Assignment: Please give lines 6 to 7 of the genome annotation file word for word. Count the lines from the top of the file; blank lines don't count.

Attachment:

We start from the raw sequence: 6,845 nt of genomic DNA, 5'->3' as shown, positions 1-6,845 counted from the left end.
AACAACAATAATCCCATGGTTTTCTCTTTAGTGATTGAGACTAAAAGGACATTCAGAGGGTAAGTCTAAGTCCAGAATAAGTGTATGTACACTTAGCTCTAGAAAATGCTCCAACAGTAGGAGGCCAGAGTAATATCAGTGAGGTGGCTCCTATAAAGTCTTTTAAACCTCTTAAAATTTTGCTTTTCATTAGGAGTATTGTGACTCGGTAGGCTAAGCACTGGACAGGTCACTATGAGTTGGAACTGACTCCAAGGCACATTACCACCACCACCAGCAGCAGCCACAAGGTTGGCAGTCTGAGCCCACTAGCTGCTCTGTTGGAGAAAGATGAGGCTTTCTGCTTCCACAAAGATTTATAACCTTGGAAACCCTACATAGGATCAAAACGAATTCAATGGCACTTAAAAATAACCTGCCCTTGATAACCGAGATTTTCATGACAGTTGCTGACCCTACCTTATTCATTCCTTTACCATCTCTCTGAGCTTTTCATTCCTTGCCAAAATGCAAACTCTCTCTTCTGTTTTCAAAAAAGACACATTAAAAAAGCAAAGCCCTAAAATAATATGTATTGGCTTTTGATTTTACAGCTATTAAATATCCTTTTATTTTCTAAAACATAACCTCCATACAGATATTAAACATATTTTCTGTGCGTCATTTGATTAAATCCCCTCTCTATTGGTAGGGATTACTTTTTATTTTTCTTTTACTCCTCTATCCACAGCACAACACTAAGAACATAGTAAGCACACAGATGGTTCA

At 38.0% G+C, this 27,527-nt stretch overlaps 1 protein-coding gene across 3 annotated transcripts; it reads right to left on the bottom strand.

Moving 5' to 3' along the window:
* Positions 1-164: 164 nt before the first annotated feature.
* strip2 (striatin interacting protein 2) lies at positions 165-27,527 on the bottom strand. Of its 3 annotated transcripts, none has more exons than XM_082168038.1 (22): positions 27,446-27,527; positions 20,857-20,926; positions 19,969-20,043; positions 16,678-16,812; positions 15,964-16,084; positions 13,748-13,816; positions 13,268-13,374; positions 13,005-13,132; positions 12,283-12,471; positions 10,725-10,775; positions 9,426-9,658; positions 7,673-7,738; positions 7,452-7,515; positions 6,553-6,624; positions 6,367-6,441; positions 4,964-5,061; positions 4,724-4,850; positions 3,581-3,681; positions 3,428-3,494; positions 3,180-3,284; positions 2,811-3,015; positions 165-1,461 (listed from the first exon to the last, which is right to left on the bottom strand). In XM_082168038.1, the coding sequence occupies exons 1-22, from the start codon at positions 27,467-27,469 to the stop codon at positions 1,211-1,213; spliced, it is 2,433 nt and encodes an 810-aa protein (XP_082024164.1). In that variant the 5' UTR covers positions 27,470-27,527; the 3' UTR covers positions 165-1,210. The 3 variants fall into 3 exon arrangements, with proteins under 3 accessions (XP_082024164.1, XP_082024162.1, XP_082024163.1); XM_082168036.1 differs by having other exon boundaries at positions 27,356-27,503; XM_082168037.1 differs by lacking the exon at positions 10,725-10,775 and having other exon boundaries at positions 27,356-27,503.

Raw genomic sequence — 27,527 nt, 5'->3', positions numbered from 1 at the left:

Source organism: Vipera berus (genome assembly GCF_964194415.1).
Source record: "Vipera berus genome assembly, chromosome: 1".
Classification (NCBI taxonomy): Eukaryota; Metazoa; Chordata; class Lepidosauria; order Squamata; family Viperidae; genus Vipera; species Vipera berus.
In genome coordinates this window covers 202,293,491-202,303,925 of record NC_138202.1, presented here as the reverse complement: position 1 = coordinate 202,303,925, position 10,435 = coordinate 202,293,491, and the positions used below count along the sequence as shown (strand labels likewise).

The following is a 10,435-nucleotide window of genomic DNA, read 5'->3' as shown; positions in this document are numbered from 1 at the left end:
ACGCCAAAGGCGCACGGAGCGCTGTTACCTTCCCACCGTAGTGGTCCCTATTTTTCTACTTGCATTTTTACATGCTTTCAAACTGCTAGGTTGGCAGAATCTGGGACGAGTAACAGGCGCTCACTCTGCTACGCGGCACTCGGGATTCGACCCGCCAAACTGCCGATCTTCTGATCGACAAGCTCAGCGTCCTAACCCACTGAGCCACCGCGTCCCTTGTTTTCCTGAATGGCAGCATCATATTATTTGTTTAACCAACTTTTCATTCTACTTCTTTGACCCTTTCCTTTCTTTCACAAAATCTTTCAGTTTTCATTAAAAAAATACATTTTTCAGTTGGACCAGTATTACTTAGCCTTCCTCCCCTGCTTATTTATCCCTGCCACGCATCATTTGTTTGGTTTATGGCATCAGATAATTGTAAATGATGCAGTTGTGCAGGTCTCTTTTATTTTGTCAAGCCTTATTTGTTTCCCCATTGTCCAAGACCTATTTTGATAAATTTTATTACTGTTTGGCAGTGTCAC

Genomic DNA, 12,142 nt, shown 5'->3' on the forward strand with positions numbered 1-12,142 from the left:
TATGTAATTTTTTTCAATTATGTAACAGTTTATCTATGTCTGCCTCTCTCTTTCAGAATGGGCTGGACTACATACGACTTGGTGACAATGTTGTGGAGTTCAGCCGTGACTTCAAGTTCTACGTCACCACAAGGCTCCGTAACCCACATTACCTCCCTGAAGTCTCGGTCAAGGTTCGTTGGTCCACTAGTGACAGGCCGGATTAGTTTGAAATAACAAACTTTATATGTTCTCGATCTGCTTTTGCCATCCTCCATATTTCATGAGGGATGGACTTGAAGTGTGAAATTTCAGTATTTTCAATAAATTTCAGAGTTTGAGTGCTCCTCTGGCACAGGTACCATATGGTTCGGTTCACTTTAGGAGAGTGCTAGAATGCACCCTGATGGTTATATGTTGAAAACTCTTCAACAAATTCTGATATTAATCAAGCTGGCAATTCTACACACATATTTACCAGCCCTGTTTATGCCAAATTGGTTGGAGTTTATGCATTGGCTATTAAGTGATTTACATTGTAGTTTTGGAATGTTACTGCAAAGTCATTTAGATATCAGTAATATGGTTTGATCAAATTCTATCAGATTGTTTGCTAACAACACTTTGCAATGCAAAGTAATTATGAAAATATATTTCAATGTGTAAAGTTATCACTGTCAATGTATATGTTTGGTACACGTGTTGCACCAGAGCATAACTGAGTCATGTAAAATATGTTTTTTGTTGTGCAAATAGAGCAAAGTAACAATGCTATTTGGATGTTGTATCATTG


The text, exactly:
* strip2 (striatin interacting protein 2) lies at positions 165-27,527 on the bottom strand. Of its 3 annotated transcripts, none has more exons than XM_082168038.1 (22): positions 27,446-27,527; positions 20,857-20,926; positions 19,969-20,043; positions 16,678-16,812; positions 15,964-16,084; positions 13,748-13,816; positions 13,268-13,374; positions 13,005-13,132; positions 12,283-12,471; positions 10,725-10,775; positions 9,426-9,658; positions 7,673-7,738; positions 7,452-7,515; positions 6,553-6,624; positions 6,367-6,441; positions 4,964-5,061; positions 4,724-4,850; positions 3,581-3,681; positions 3,428-3,494; positions 3,180-3,284; positions 2,811-3,015; positions 165-1,461 (listed from the first exon to the last, which is right to left on the bottom strand). In XM_082168038.1, the coding sequence occupies exons 1-22, from the start codon at positions 27,467-27,469 to the stop codon at positions 1,211-1,213; spliced, it is 2,433 nt and encodes an 810-aa protein (XP_082024164.1). In that variant the 5' UTR covers positions 27,470-27,527; the 3' UTR covers positions 165-1,210. The 3 variants fall into 3 exon arrangements, with proteins under 3 accessions (XP_082024164.1, XP_082024162.1, XP_082024163.1); XM_082168036.1 differs by having other exon boundaries at positions 27,356-27,503; XM_082168037.1 differs by lacking the exon at positions 10,725-10,775 and having other exon boundaries at positions 27,356-27,503.

Raw genomic sequence — 27,527 nt, 5'->3', positions numbered from 1 at the left: